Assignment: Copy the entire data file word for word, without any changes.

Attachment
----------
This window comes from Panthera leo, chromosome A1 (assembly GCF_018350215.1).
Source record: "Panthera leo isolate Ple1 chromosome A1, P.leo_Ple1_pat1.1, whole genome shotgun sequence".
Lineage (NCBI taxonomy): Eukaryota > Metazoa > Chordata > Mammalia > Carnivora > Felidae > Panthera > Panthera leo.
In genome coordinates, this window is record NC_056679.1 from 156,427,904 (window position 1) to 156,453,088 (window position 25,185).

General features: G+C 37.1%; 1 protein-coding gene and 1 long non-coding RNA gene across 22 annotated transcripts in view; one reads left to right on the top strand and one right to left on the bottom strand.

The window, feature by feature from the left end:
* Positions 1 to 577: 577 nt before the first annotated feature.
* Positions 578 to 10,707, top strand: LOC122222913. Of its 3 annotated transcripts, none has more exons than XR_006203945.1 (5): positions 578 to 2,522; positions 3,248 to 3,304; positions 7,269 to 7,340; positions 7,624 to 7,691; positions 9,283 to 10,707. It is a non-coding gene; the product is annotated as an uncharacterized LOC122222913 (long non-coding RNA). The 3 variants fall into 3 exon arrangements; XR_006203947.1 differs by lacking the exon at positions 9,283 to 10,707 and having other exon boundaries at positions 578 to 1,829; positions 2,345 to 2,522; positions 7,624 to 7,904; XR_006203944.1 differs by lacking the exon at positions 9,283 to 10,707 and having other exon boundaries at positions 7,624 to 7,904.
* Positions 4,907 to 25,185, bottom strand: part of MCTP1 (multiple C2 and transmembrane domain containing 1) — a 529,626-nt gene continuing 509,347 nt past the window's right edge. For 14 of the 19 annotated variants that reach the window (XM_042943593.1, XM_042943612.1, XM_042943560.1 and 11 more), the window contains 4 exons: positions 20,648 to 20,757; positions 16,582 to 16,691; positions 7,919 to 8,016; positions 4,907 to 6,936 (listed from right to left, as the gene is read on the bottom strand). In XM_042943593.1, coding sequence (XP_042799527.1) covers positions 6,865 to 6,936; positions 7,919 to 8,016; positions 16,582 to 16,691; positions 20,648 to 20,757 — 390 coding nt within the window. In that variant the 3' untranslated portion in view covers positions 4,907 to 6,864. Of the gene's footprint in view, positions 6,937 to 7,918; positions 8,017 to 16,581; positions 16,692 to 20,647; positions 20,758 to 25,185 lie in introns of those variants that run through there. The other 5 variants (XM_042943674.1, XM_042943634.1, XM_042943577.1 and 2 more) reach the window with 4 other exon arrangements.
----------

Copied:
This window comes from Panthera leo, chromosome A1 (assembly GCF_018350215.1).
Source record: "Panthera leo isolate Ple1 chromosome A1, P.leo_Ple1_pat1.1, whole genome shotgun sequence".
Lineage (NCBI taxonomy): Eukaryota > Metazoa > Chordata > Mammalia > Carnivora > Felidae > Panthera > Panthera leo.
In genome coordinates, this window is record NC_056679.1 from 156,427,904 (window position 1) to 156,453,088 (window position 25,185).

General features: G+C 37.1%; 1 protein-coding gene and 1 long non-coding RNA gene across 22 annotated transcripts in view; one reads left to right on the top strand and one right to left on the bottom strand.

The window, feature by feature from the left end:
* Positions 1 to 577: 577 nt before the first annotated feature.
* Positions 578 to 10,707, top strand: LOC122222913. Of its 3 annotated transcripts, none has more exons than XR_006203945.1 (5): positions 578 to 2,522; positions 3,248 to 3,304; positions 7,269 to 7,340; positions 7,624 to 7,691; positions 9,283 to 10,707. It is a non-coding gene; the product is annotated as an uncharacterized LOC122222913 (long non-coding RNA). The 3 variants fall into 3 exon arrangements; XR_006203947.1 differs by lacking the exon at positions 9,283 to 10,707 and having other exon boundaries at positions 578 to 1,829; positions 2,345 to 2,522; positions 7,624 to 7,904; XR_006203944.1 differs by lacking the exon at positions 9,283 to 10,707 and having other exon boundaries at positions 7,624 to 7,904.
* Positions 4,907 to 25,185, bottom strand: part of MCTP1 (multiple C2 and transmembrane domain containing 1) — a 529,626-nt gene continuing 509,347 nt past the window's right edge. For 14 of the 19 annotated variants that reach the window (XM_042943593.1, XM_042943612.1, XM_042943560.1 and 11 more), the window contains 4 exons: positions 20,648 to 20,757; positions 16,582 to 16,691; positions 7,919 to 8,016; positions 4,907 to 6,936 (listed from right to left, as the gene is read on the bottom strand). In XM_042943593.1, coding sequence (XP_042799527.1) covers positions 6,865 to 6,936; positions 7,919 to 8,016; positions 16,582 to 16,691; positions 20,648 to 20,757 — 390 coding nt within the window. In that variant the 3' untranslated portion in view covers positions 4,907 to 6,864. Of the gene's footprint in view, positions 6,937 to 7,918; positions 8,017 to 16,581; positions 16,692 to 20,647; positions 20,758 to 25,185 lie in introns of those variants that run through there. The other 5 variants (XM_042943674.1, XM_042943634.1, XM_042943577.1 and 2 more) reach the window with 4 other exon arrangements.